Colorado’s new wetlands protections lead the nation 1 year after EPA rules were struck by Supreme Court

One year after  the U.S. Supreme Court removed federal regulations protecting wetlands and streams from development pressures in its Sackett v. the EPA decision, Colorado is the first state in the nation to pass legislation replacing those regulations, according to a new national report.

The report, by the Clean Water For All coalition and Lawyers for Good Government, shows that eight other states have taken action to restore some level of protection or are trying; five launched failed attempts to impose further cutbacks; and one state, Indiana, rolled back protections further. Thirty-five states have taken no action.

Environmentalists say the spotty response is a clear indication that Congress must intervene to create consistent, clearly defined protections that work for all states, and which protect rivers and wetlands that cross state boundaries.

“Different states are struggling to see how to respond to it,” said Kristine Oblock, senior campaign manager for the Clean Water for All coalition. “And the state-by-state solutions are not going to be enough to protect our waters. … Our goal is to restore federal protections.”

The problem is particularly acute in Colorado and other Western states, where vast numbers of streams are temporary, or ephemeral, flowing only after major rainstorms and during spring runoff season, when the mountain snow melts. The Sackett decision said, in part, that only streams that flow year-round are subject to federal oversight. It also said that only wetlands that had a surface connection to continually flowing water bodies qualified for protection. Many wetlands in Colorado have a subsurface connection to streams, rather than one that can be observed above ground.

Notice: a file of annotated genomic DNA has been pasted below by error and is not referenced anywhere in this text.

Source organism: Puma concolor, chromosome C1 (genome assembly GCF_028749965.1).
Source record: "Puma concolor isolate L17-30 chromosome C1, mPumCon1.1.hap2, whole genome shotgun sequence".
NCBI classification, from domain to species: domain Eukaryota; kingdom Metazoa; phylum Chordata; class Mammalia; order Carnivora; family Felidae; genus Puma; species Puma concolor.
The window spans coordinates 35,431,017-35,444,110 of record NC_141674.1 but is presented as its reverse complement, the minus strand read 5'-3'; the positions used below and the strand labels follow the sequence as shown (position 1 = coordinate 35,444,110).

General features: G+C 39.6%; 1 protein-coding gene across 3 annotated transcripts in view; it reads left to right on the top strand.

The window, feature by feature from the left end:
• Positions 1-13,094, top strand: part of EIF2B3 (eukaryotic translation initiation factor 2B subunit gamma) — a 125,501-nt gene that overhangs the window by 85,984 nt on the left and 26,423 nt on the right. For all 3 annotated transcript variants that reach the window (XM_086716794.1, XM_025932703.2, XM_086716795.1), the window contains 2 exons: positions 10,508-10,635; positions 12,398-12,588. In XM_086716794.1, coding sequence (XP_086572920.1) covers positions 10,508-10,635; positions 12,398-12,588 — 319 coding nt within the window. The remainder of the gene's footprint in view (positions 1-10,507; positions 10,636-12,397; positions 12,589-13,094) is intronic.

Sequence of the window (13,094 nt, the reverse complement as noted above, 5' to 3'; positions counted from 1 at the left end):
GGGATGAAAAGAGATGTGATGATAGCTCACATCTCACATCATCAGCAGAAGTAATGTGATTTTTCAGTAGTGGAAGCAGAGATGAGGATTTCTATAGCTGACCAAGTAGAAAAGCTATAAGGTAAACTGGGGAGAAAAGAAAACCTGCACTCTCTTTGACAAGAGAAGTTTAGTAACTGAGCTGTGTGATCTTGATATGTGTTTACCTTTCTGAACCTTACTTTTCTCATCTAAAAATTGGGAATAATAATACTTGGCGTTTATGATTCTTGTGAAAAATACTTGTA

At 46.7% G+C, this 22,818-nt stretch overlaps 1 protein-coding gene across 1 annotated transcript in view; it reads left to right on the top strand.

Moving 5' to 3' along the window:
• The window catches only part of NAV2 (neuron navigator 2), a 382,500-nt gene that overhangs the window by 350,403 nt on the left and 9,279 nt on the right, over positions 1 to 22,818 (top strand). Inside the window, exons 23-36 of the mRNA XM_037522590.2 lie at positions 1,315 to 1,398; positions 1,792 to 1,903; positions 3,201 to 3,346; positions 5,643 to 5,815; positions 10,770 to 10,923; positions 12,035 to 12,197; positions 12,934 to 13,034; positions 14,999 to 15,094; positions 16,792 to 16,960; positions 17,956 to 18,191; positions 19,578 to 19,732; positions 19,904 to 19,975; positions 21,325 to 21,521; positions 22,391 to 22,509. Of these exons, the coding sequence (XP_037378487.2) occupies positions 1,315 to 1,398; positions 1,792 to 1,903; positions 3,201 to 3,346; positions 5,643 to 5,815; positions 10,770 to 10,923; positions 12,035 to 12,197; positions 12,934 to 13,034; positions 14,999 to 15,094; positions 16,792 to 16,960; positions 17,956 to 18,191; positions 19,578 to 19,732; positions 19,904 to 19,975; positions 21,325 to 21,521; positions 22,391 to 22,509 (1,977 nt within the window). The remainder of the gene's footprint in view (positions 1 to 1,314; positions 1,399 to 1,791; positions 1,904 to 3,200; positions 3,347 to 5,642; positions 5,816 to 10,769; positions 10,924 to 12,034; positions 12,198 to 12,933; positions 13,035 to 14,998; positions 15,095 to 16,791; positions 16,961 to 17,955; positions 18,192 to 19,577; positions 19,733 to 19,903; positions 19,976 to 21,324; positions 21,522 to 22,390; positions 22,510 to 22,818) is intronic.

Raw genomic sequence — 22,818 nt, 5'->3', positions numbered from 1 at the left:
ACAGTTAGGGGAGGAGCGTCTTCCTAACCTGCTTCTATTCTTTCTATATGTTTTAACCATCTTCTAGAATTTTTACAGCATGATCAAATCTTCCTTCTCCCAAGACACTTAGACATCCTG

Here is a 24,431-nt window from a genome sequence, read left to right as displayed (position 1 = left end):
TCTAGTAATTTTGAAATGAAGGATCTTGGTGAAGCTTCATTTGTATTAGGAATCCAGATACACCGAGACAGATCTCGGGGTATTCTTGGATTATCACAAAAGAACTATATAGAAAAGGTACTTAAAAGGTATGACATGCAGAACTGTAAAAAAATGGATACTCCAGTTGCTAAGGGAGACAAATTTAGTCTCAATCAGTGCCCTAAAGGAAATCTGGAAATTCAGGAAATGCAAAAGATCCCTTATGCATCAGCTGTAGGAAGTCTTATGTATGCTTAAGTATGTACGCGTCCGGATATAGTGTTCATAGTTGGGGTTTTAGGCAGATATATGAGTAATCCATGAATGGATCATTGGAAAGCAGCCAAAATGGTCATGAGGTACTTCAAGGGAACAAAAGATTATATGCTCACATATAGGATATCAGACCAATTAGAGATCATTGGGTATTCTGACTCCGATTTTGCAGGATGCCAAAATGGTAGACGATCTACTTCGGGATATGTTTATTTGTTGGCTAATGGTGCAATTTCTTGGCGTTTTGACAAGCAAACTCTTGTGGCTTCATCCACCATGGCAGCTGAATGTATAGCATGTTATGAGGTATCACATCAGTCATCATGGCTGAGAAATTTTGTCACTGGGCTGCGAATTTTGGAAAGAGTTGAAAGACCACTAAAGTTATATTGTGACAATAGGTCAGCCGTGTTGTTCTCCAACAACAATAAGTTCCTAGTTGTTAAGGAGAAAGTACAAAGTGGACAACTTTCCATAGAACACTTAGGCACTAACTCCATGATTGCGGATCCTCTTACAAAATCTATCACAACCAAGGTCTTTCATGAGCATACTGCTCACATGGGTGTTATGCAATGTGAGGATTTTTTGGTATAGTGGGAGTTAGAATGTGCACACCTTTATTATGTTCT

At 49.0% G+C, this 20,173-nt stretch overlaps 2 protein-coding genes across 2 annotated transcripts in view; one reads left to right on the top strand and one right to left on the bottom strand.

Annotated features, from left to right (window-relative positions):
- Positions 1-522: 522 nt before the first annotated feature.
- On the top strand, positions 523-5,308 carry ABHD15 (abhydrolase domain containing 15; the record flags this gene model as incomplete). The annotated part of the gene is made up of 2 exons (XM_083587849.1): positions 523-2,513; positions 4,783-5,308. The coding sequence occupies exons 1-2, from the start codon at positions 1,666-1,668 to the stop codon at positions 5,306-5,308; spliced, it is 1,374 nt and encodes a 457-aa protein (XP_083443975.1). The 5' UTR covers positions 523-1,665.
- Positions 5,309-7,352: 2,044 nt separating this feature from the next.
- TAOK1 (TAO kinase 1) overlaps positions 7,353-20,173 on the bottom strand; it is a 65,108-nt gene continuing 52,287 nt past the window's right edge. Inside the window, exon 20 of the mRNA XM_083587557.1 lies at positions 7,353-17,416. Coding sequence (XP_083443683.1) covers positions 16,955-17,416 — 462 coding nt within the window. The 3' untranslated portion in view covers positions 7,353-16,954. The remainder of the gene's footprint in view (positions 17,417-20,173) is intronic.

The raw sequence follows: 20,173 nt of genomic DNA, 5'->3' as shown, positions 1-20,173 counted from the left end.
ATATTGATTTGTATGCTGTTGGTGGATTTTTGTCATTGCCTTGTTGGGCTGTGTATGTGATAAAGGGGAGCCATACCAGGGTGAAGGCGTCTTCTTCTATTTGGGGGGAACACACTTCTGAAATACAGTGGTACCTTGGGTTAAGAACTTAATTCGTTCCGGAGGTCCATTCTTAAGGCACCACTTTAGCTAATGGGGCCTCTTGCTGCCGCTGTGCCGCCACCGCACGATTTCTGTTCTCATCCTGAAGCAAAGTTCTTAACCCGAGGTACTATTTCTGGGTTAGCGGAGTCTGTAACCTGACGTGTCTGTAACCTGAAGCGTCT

The Sackett decision came after decades of federal court battles over murky definitions about which waterways fall under the Clean Water Act’s jurisdiction, which wetlands must be regulated, and what kinds of dredge-and-fill work in waterways should be permitted. There also were long-running disputes over what authority the act had over activities on farms and Western irrigation ditches, and what activities industry and wastewater treatment plants must seek permits for.

Finding a clear, bipartisan solution that Congress might embrace isn’t likely to be easy. “It’s only been a year, so a lot of different entities are still working out the path forward,” said Jonathan Wood, vice president of law and policy at Montana-based Property and Environment Research Center, or PERC, a conservative think tank that filed a brief supporting the Sacketts, in last year’s Supreme Court case. The Sacketts are private landowners.

“It’s possible that Congress could act,” Wood said. “I think there is an appetite for it but it seems unlikely. And if the suggestion is to just go back to how it was applied pre-Sackett, I don’t see a path forward for that.”

Polls in Colorado and nationwide show majority support among Democrats, Republicans and independents for restoring protections.

Colorado lawmakers were able to win bipartisan backing for their bill after weeks of intense negotiations. Whether the same thing could occur at the national level is a big question.

“Bipartisan is easier at the state level because you aren’t trying to regulate different hydrologies across the country. Any time you’re trying to establish a rule that applies to New England and the West, it is difficult,” Wood said. That Colorado lawmakers were able to agree on regulatory exemptions for agriculture, developers, some cities and other industries also likely helped propel the measure to passage, Wood said.

And there are other options besides Congress. PERC’s mission is to find free market solutions to environmental problems. Wood said PERC would like to see incentives for private landowners to protect wetlands, something Indiana lawmakers approved this year, even after removing other protections. PERC would also like to see industry held accountable for paying the costs of restoring the wetlands that have already been lost.

“Wetlands reduce pollution from someone else, so why not make the polluters pay,” Wood said. “These kinds of opportunities all provide a path forward that is less conflict ridden than the Clean Water Act regulations that have applied for the last several decades.”

Still, environmentalists plan to keep their eyes on Congress, said Josh Kuhn, senior water campaign manager for Conservation Colorado.

“It’s clear that there is bipartisan support for this effort from the public and we need them to make their voices heard,” Kuhn said. “Doing so will create the political will to address the threat of deteriorating water quality and the impacts of climate change,” Kuhn said.

Independent, non-partisan journalism costs money. Please support Fresh Water News by making a donation now.

Translate »